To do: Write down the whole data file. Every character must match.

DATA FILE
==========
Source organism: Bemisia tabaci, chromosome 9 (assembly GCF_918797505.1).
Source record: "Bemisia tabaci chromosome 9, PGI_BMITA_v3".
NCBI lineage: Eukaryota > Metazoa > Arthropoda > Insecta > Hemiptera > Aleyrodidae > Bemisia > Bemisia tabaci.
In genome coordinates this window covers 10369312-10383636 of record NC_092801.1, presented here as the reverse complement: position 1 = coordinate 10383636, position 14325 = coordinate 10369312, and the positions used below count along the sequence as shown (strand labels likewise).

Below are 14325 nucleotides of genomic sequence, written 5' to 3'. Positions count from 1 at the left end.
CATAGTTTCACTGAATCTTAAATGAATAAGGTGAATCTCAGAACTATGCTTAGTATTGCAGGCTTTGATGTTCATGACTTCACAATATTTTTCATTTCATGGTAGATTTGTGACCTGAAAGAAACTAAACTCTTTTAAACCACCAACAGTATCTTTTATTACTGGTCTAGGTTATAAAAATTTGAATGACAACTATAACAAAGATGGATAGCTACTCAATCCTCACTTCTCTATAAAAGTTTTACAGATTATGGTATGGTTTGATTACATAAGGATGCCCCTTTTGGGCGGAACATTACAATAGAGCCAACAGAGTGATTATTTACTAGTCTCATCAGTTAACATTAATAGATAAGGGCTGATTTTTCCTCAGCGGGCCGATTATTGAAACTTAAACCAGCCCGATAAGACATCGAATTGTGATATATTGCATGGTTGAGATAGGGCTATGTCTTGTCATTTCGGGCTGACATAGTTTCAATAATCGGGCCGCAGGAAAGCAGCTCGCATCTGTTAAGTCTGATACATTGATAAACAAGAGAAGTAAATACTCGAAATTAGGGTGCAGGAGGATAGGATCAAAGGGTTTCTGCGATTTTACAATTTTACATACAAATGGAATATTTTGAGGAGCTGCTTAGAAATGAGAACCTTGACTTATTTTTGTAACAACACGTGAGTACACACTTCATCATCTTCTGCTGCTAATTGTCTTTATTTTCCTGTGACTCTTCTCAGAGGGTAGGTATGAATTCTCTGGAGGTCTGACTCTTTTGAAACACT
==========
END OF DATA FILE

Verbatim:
Source organism: Bemisia tabaci, chromosome 9 (assembly GCF_918797505.1).
Source record: "Bemisia tabaci chromosome 9, PGI_BMITA_v3".
NCBI lineage: Eukaryota > Metazoa > Arthropoda > Insecta > Hemiptera > Aleyrodidae > Bemisia > Bemisia tabaci.
In genome coordinates this window covers 10369312-10383636 of record NC_092801.1, presented here as the reverse complement: position 1 = coordinate 10383636, position 14325 = coordinate 10369312, and the positions used below count along the sequence as shown (strand labels likewise).

Below are 14325 nucleotides of genomic sequence, written 5' to 3'. Positions count from 1 at the left end.
CATAGTTTCACTGAATCTTAAATGAATAAGGTGAATCTCAGAACTATGCTTAGTATTGCAGGCTTTGATGTTCATGACTTCACAATATTTTTCATTTCATGGTAGATTTGTGACCTGAAAGAAACTAAACTCTTTTAAACCACCAACAGTATCTTTTATTACTGGTCTAGGTTATAAAAATTTGAATGACAACTATAACAAAGATGGATAGCTACTCAATCCTCACTTCTCTATAAAAGTTTTACAGATTATGGTATGGTTTGATTACATAAGGATGCCCCTTTTGGGCGGAACATTACAATAGAGCCAACAGAGTGATTATTTACTAGTCTCATCAGTTAACATTAATAGATAAGGGCTGATTTTTCCTCAGCGGGCCGATTATTGAAACTTAAACCAGCCCGATAAGACATCGAATTGTGATATATTGCATGGTTGAGATAGGGCTATGTCTTGTCATTTCGGGCTGACATAGTTTCAATAATCGGGCCGCAGGAAAGCAGCTCGCATCTGTTAAGTCTGATACATTGATAAACAAGAGAAGTAAATACTCGAAATTAGGGTGCAGGAGGATAGGATCAAAGGGTTTCTGCGATTTTACAATTTTACATACAAATGGAATATTTTGAGGAGCTGCTTAGAAATGAGAACCTTGACTTATTTTTGTAACAACACGTGAGTACACACTTCATCATCTTCTGCTGCTAATTGTCTTTATTTTCCTGTGACTCTTCTCAGAGGGTAGGTATGAATTCTCTGGAGGTCTGACTCTTTTGAAACACT